• Do not send the child home unattended and do not leave the child alone.

Preventing an attack

As with most illnesses, the best treatment is prevention. Think about what irritates your child’s airways and triggers an attack. Then, reduce exposure to triggers (see sidebar).

  • Keep your home as allergen-proof as possible. Do not allow smoking in the house.
  • Most children spend at least a third of their lives sleeping, so the bedroom is particularly important. Vacuum and dust it often. Remove large carpets and rugs, and replace them with easily cleaned surfaces such as linoleum.
  • If your child has a house dust mite allergy, use zippered mattress and pillow covers. Make sure bedding, rugs and curtains are all made of washable materials, such as cotton, nylon and polyfil. Every week, wash bedding in hot water and dry it in a hot dryer. Avoid having wool, animal skins and plants in the bedroom.
  • Many children are allergic to animal dander. If your child is truly allergic to a cat or dog, the only remedy is removing the pet from the home.
  • Be aware of materials used in your child’s stuffed animals. Kapok and straw fillings may cause trouble.
  • Special air-conditioner filters may help at times, as spores from some moulds and particles of house dust are so small they slip through conventional filters. Controlling moulds is more difficult than controlling pollens, since some moulds grow indoors.

Avoiding Asthma Triggers


Children with allergies may be sensitive to certain foods or substances. Breathing in or eating these substances could cause an asthma attack.

Pollen - Trees, grass, ragweed

  • avoid freshly cut lawn and being out in wind in pollen season
  • keep doors and windows closed in pollen season and
    use central air conditioning if available

Dust Mites - Carpets, furniture, mattress, dirty filters, feather pillows, stuffed toys

  • vacuum regularly (avoid sweeping) • wash sheets in hot water
  • use zippered synthetic dust-proof covering for mattress and pillows
  • damp dust regularly • change furnace filters monthly • use foam pillows

Mould - Damp areas, such as sinks, bathroom, laundry areas, plants, garbage cans or humidifiers

  • clean regularly • air room when possible
  • reduce house plants • clean humidifiers if used
  • keep humidity in house low (40-50 per cent) to avoid growth of moulds and dust mites

Animals - Household pets, such as cats or dogs

  • pets should be removed from the home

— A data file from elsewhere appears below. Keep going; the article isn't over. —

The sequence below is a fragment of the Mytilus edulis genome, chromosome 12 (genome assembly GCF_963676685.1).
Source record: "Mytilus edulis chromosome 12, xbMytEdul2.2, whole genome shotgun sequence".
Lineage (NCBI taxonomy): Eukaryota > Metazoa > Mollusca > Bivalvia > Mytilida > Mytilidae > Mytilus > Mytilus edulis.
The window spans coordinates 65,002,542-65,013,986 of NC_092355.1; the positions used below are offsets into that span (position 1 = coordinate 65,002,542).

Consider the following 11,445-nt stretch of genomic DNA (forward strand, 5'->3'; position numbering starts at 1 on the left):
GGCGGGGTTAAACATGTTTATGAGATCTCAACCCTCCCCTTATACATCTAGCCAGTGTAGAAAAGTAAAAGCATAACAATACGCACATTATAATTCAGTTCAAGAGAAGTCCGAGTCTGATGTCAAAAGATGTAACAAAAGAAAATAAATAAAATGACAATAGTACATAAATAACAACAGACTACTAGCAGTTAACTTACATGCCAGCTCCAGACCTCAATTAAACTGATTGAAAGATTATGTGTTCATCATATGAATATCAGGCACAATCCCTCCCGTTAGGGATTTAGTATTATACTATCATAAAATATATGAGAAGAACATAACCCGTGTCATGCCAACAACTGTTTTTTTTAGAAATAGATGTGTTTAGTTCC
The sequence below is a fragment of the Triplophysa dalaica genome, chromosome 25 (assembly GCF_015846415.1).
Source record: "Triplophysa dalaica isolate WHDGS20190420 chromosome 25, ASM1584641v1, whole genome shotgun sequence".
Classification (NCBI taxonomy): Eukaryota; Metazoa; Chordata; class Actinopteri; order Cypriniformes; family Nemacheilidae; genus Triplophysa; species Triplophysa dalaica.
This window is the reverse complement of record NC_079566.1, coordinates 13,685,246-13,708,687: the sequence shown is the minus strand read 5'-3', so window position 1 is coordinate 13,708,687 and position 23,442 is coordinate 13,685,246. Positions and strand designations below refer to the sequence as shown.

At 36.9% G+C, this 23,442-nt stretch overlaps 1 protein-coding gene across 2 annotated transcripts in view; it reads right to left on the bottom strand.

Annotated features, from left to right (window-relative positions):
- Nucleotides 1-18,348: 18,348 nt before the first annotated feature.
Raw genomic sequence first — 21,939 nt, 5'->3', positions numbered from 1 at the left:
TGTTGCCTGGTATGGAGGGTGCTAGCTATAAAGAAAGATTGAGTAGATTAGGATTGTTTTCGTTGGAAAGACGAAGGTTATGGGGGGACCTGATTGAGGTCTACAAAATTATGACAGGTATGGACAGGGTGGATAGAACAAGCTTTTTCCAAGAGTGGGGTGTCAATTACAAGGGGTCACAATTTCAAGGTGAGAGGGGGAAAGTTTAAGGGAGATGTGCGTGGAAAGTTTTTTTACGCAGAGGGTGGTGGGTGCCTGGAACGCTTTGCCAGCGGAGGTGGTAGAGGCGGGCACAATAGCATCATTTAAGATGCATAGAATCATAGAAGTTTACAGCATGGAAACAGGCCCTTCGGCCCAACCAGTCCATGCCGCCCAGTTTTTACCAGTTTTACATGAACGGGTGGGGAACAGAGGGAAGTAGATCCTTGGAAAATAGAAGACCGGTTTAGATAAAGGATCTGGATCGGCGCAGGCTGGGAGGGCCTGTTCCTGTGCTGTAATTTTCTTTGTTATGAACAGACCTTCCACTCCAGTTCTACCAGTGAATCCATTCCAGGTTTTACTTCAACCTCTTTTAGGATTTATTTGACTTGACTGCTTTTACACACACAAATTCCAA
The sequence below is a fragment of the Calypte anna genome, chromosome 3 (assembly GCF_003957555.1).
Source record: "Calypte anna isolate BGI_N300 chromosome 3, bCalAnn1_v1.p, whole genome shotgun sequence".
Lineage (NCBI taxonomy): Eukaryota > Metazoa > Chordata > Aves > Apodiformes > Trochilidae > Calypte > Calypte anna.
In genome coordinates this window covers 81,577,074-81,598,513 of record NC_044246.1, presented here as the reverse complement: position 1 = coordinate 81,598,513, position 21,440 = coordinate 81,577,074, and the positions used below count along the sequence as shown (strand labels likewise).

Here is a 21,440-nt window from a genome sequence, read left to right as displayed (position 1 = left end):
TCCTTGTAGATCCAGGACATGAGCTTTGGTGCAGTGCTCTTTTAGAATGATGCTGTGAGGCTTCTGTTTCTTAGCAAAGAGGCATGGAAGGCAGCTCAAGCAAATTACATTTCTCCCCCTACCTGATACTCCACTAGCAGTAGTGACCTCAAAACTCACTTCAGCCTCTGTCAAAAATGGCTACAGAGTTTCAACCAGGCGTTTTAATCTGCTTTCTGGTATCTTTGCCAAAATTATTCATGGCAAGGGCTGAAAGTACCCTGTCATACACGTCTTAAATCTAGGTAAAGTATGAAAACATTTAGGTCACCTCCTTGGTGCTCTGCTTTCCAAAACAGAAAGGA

• if pets cannot be removed altogether, keep them out of the bedroom
  • wash pets once a week to reduce dander

Foods & Additives - Certain foods such as nuts, shellfish, eggs, milk or chocolate, additives or food colouring, sulphites in dried or preserved fruits, beer, wine or salads, monosodium glutamate (MSG)

  • don’t eat or drink foods that you know are triggers
  • be alert and read labels on products
  • ask if triggers have been added to restaurant foods and salad bars


Smoke, fumes and irritants - Cigarette smoke, fumes from bleach, paint, wood stoves, perfume or chemicals, high humidity or cold air

  • stop smoking and avoid smoky areas and wood burning fireplaces
  • have plenty of fresh air in sitting and work areas
  • avoid strong-smelling detergents • use a mask where possible
  • wear a thick scarf over nose and mouth in cold weather

Exercise - Various sports and activities

  • use relief inhaler 15 minutes before exercise
  • stay active and keep exercising • exercise indoors in cool weather
  • warm up before exercise and cool down afterward

Emotion - Excitement, laughing, crying, fear, anxiety or stress

  • use relaxation techniques when possible
  • take slow deep breaths and breathe out through the mouth (pursed lip breathing)

Infection - Colds or chest infection

  • monitor peak flows to see if asthma is getting worse
  • refer to action plan
  • talk to your doctor about getting a yearly flu shot

Medications - ASA, certain blood pressure pills (B-blockers), certain eye drops (beta blockers), anti-inflammatory (NSAIDS)

  • tell your doctor and pharmacist about
    all medications your child is taking, so additional or different medications can be given safely
  • consider a Medic Alert bracelet

Exercise-induced asthma